I, too, ask of you, Lord, “What do I still lack? What habits, possessions, or attachments prevent me from following you? How can I escape their hold on me?

Please help me to let go of my fears, my laziness, my love of comfort and resistance to change. Free me; disencumber me. Prepare me to drop everything when you invite me. Thy will be done.

Therefore, do not continue in ignorance, but try to understand what is the will of the Lord.

(Ephesians 5:17)

As St. Paul exhorts us, Lord, I am trying to understand your will. By understanding, I don’t mean asking why, but discerning, knowing how to serve you in each moment. When I spend time doing puzzles, I think of St. Charles Borromeo, who said that if God were to call him he would keep on playing cards. He hadn’t lost his awareness of you.

Still, I want to be more productive. Relaxation and exercise of the mind have a place in my routine, as long as they are a means and not an end. Even the most challenging games, however, can spawn restlessness and ennui after a while.

There is no reason to be bored, whether or not I have companions or diversions. With you, I am never alone, and contemplating you invites me into your Eternal Now, which is always new. I could call it the “Eternal New,” for you are unfathomable.

Please help me to live this day with the courage, joy and motivation that spring from your nearness. Thy will be done.

Feast of the Assumption

The Almighty has done great things for me, and holy is his Name. He has mercy on those who fear him in every generation.

(Luke 1:49-50)

On this date, fifty years ago, I professed my final vows, pronouncing and meaning the word, “forever.” I had made the one decision that would sustain every decision from that day on. I felt as though I were finally home.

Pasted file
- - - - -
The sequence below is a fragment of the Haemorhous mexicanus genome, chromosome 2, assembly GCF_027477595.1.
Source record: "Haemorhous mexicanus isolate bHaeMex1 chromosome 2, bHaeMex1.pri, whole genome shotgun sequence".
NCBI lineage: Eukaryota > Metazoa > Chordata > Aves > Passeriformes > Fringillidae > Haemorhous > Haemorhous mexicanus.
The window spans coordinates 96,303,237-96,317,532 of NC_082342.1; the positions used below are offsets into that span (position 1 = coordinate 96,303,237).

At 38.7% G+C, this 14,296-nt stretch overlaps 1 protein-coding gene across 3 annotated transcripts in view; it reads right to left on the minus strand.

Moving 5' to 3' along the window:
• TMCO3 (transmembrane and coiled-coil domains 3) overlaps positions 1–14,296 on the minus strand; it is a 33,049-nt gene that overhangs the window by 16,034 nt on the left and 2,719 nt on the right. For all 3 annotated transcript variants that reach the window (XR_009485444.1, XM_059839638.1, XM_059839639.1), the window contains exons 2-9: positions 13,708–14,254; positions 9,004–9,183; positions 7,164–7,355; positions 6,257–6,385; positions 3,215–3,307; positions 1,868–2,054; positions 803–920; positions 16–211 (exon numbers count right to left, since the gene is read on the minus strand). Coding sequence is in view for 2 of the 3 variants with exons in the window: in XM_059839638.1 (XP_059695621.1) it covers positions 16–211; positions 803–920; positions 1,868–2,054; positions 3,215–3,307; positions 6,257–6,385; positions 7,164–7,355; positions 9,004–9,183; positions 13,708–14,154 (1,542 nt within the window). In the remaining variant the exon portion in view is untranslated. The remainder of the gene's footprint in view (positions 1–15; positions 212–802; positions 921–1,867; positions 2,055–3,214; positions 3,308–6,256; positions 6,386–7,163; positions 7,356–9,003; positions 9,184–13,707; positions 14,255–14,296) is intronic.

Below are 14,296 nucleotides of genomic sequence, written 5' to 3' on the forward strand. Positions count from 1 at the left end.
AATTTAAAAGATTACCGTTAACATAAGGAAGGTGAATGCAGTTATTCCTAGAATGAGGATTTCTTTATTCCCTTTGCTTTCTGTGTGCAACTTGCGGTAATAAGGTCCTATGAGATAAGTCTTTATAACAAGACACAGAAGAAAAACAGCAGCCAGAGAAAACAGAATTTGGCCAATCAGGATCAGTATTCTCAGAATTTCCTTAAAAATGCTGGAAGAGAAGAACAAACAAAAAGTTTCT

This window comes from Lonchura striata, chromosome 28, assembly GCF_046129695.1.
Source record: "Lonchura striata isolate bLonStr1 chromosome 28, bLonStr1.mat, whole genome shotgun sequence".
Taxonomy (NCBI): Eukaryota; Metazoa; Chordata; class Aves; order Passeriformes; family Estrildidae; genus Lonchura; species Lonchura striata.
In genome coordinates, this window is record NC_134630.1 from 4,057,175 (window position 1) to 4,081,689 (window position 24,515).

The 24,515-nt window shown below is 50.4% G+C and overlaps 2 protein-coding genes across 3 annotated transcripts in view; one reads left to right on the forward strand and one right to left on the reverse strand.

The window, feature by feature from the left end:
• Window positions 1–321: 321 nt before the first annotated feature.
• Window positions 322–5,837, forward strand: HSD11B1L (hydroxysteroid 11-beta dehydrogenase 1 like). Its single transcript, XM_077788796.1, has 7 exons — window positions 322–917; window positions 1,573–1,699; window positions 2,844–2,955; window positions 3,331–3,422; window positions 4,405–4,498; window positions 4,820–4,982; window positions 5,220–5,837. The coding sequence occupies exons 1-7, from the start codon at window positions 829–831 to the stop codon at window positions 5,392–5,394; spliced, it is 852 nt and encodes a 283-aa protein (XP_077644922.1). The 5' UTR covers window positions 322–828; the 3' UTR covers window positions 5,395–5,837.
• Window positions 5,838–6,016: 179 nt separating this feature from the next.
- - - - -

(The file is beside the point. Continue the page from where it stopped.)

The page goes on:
The convent was not my home, nor is this world that I inhabit. Our only home is with you, Lord. I may have been dispensed from my vows, but that does not mean I have no vocation. We are called to love you here and in eternity. Renew me, Lord. Have mercy on me now, in this time, in this place. You will not abandon me.

You do great things for all of your people. If we take to heart the words of your Blessed Mother, “Do whatever he tells you,” we shall not stray. Please help me to listen attentively to whatever you tell me.

No one has greater love than this, to lay down one’s life for a friend.

This I command you, love one another.

(Matthew 15:13 and 15)

On this feast of St. Maximilian Kolbe, who gave his life for a fellow Auschwitz prisoner and as an example of hope for all the victims tortured there, we consider martyrdom. Not many of us will have the opportunity to die for faith and charity, and yet we all give ourselves throughout our lives. Please help us, Lord, to take advantage of every little occasion to suffer for others. Thy will be done.